These two countries are not on great terms, but what does that mean for aviation?
Who and who?
Armenia: A country in Asia (but with fairly strong tie to Europe) which is sandwiched between Georgia to the north, Azerbaijan to the east, Turkey to the west and Iran to the south. The capital is Yerevan.
Azerbaijan: A country also in Asia which was formerly part of the Soviet Republic. They lie to the east of Armenia and north of Iran, and border the Caspian Sea and Russia. The capital is Baku.
Nagorno-Karabakh: A landlocked mountainous area in the Caucasus region which is international recognised as part of Azerbaijan, but whose inhabitants are predominantly Armenian…
What’s been happening?
Armenia and Azerbaijan have been fighting over the Nagorno-Karabakh region, and for sometime now. Back in 1988 a major war between them erupted. Between then and 2020 there were numerous skirmishes and general tensions, and in 2020 a 44 day war broke out again.
Türkiye and Israel also got involved, supporting Azerbaijan, and Russia stepped in to arrange a ceasefire – being an ally of Armenia, but having strong relations still with Azerbaijan as well. A ceasefire held, but tensions remained.
In September 2022, renewed clashes started up again and the region has been simmering ever since.
Most recently, Azerbaijan started mobilising their military forces again, particularly along the southern border with Armenia, reportedly focusing on the Azeri Enclave. With “former peacekeeping” Russia preoccupied, there is a risk that this could once again develop into a full scale conflict.
For more information and to monitor the potential conflict, we recommend these sites:
- Dyami Services early warning safety/security brief
- Global Conflict Tracker Nagorno-Karabakh Conflict brief
- ACLED Data 2023 Conflict Watchlist
- Osprey Flight Solutions 2020 Briefing on airspace risk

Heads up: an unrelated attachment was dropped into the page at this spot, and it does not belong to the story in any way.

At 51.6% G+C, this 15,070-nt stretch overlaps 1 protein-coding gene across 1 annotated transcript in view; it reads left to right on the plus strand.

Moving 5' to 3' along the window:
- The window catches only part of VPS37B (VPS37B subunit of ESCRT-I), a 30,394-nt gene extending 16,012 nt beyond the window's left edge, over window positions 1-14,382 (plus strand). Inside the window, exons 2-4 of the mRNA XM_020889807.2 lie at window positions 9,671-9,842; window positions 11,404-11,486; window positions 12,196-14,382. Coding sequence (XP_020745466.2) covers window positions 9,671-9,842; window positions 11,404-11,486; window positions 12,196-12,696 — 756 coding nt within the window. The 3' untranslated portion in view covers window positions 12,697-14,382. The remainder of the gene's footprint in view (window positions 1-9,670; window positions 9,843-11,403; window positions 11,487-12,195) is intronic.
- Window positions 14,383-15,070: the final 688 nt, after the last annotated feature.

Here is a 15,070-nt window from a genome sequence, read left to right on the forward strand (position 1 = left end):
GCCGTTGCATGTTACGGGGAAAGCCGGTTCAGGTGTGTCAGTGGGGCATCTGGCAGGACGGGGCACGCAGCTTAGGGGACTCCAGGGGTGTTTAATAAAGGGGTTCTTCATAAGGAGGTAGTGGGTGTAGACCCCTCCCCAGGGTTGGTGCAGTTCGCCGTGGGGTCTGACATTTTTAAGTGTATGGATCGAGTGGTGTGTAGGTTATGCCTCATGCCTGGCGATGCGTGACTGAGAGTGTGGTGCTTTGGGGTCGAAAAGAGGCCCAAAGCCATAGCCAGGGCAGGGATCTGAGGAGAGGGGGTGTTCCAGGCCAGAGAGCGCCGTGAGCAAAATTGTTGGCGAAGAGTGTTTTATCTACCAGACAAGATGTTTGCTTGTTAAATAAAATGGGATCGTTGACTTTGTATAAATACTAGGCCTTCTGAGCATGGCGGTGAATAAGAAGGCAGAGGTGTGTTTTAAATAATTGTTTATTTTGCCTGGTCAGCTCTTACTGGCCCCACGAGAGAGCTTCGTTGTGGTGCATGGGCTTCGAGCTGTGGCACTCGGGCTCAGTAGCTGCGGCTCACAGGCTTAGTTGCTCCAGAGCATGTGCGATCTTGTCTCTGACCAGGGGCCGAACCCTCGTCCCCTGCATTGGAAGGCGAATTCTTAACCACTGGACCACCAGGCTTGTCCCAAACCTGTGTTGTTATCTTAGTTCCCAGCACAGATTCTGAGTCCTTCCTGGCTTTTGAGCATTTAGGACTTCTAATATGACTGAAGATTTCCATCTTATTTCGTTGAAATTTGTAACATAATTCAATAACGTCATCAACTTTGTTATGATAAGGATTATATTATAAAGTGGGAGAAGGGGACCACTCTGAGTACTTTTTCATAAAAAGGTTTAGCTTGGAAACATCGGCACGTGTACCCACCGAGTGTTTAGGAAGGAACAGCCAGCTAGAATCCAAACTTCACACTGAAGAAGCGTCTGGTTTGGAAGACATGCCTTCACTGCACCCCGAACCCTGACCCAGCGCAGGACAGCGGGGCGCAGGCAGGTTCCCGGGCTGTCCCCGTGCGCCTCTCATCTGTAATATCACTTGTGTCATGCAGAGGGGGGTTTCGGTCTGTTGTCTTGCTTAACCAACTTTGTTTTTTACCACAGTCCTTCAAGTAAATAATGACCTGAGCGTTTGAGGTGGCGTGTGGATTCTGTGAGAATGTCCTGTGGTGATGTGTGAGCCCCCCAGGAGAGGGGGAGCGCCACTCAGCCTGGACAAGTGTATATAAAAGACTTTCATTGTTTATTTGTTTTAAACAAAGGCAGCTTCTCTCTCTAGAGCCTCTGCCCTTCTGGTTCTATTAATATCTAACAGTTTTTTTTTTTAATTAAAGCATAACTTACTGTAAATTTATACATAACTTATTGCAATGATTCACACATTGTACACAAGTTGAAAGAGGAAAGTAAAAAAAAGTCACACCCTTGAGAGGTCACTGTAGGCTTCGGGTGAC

- EASA CZIBS Currently no applicable
- NOTAMS including State warnings. Currently no applicable
The Aviation Impact
In 2022, the flare-up resulted in a temporary closure of routes and airspace along the border between the two nations. A similar situation occurred in 2020.
- Restricted areas were established in Azerbaijan, along the border with Armenia
- NOTAMs advised caution within the UBBA/Baku FIR, particularly due to the risk of increased military traffic and potential missile use
- Armenian airspace remained open, but issued NOTAMs warning go potential re-routes and short notice closures and recommended additional fuel be carried
- Routings between the two countries’ airspaces were effectively closed
- Germany recommended caution if overflying the countries
- France restricted operations in the border region, and recommended using specific airways in the north of the FIR at or above FL340 only
The presence of drones and military traffic, and reported availability of anti-aircraft missiles, along with the volatility on the ground resulted in alerts regarding the safety and security for civilian aircraft on the region.
With the current closure of Russian Ukrainian and Belarussian airspace to many operators, and with ongoing conflict in Iran and Iraq, and prohibition against Syrian airspace, a closure of airspace or routings across Armenia and Azerbaijan will mean a further reduction in available routings between Europe and the Far East.
UDDD/Yerevan, UBBA/Baku FIRs both may see temporary, partial closures if conflict resumes.
Operators avoiding Iran and Iraq can currently route via Türkiye or across the Southern portion of the Black Sea and then via Armenia and Azerbaijan, Turkmenistan/Uzbekistan/Tajikstan and make use of the G500/P500 airways crossing the tip of Afghanistan and linking to Pakistan. This routing will be more restricted if the airspaces close.
UBBB/Baku and UDYZ/Yerevan offer good diversion options in a region fairly limited for these. Baku offers two decent runways, 4000m and 3200m with ILS CAT II/III capability. Yerevan has one 3850m runway with CAT II capability. It is the more challenging, with a very high MSA and elevation.